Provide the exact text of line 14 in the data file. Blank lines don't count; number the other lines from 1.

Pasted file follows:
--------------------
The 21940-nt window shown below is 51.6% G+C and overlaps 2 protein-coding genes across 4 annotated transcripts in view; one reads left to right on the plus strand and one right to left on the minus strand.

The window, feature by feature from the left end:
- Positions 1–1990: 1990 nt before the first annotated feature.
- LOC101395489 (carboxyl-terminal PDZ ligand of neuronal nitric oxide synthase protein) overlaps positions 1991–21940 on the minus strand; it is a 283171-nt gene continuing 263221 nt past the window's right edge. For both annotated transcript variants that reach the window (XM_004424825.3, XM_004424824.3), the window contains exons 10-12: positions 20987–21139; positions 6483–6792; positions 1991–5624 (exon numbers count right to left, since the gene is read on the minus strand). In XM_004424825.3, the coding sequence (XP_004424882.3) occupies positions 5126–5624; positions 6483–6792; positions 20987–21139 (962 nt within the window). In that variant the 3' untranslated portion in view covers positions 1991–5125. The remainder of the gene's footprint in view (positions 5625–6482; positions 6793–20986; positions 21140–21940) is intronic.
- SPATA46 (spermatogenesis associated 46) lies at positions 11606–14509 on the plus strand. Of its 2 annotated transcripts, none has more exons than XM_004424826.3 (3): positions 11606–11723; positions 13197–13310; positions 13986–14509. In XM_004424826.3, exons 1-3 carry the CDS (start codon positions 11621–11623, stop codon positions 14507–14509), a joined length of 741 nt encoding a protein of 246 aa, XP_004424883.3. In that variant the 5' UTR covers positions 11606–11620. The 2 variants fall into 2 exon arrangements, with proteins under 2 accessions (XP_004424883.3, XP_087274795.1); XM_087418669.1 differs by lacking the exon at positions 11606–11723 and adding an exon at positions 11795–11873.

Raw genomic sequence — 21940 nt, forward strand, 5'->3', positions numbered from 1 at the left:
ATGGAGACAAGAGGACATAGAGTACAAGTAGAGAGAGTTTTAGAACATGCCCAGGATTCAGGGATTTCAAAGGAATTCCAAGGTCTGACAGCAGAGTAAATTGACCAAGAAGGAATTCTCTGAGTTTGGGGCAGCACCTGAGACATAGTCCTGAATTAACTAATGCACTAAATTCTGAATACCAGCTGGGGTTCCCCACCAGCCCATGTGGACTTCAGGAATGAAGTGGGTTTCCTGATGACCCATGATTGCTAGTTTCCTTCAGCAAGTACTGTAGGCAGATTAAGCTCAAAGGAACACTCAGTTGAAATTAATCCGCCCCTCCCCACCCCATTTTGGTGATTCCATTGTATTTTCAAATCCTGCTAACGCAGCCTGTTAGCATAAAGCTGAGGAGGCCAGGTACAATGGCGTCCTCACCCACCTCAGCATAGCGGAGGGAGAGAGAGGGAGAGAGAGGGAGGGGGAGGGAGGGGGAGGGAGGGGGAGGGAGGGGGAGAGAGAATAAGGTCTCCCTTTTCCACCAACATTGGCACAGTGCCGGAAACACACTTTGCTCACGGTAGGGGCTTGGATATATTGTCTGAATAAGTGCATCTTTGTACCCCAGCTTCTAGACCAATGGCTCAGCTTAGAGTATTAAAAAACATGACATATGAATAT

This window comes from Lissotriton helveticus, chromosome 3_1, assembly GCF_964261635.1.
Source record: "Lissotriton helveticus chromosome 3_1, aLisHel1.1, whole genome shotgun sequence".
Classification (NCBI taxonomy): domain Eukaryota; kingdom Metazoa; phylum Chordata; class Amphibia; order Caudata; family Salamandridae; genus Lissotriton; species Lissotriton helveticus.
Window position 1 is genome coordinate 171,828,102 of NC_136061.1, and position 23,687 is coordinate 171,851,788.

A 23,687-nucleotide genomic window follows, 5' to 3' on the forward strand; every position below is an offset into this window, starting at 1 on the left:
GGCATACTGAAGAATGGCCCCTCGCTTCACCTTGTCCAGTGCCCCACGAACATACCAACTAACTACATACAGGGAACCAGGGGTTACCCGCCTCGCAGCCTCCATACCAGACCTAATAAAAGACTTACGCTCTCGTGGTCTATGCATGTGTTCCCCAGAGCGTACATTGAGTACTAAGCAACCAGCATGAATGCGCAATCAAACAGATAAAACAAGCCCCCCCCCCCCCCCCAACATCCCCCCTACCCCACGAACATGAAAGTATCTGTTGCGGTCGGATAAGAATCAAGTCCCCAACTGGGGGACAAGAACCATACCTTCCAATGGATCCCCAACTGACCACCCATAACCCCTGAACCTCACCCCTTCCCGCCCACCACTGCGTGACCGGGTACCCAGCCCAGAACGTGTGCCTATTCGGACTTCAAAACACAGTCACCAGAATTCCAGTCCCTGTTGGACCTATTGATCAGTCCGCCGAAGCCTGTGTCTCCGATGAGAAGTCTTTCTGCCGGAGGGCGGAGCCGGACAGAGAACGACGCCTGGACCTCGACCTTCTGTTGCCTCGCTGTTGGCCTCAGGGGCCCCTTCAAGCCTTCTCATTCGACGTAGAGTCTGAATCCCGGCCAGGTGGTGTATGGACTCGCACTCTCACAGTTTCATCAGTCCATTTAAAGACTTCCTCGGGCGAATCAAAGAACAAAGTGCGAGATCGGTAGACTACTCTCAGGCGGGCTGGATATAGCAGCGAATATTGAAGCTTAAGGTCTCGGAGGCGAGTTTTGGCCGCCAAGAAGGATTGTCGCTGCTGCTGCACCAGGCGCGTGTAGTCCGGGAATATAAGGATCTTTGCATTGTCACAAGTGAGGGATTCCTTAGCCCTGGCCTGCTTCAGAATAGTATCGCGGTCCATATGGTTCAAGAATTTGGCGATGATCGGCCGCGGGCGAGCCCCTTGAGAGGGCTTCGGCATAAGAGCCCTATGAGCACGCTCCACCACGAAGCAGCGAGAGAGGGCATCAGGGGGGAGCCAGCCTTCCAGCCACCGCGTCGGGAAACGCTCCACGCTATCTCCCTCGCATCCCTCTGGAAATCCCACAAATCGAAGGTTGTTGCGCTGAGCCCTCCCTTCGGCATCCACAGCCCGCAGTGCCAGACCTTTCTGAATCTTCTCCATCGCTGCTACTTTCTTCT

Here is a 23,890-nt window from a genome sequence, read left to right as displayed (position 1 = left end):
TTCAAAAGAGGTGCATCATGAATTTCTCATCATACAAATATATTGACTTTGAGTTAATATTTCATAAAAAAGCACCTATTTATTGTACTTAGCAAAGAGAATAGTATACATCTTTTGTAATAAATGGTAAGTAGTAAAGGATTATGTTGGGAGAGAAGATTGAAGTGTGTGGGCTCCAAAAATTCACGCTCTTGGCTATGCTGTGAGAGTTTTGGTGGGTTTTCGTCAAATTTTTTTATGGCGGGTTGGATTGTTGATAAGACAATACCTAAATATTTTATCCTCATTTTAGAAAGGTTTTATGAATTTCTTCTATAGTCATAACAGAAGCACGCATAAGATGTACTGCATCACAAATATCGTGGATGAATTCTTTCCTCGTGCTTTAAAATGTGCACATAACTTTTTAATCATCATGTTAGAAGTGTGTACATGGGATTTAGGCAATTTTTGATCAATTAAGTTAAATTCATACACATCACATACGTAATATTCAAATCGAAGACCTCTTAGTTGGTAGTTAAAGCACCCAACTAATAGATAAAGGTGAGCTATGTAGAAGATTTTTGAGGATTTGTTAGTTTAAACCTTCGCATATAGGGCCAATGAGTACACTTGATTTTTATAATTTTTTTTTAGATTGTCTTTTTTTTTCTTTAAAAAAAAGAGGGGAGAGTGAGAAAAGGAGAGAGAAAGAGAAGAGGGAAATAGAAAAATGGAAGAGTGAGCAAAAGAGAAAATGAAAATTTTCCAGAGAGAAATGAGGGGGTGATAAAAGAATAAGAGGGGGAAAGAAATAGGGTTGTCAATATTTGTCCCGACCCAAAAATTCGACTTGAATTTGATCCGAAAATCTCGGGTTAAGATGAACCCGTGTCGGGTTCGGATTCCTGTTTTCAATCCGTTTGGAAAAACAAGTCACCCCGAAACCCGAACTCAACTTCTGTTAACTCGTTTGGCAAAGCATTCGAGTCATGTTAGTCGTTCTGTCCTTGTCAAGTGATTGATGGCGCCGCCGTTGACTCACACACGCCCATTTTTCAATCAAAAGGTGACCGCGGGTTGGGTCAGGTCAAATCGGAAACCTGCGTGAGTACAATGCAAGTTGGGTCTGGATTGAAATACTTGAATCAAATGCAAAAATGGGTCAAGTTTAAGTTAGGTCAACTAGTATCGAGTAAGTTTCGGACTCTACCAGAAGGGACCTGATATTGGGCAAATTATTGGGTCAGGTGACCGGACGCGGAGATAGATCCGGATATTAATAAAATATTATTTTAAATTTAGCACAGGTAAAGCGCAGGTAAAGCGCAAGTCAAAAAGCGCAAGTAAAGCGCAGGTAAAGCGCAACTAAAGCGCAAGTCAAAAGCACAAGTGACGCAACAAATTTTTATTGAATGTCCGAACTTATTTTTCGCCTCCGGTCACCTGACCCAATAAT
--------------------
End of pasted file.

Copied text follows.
Here is a 23,890-nt window from a genome sequence, read left to right as displayed (position 1 = left end):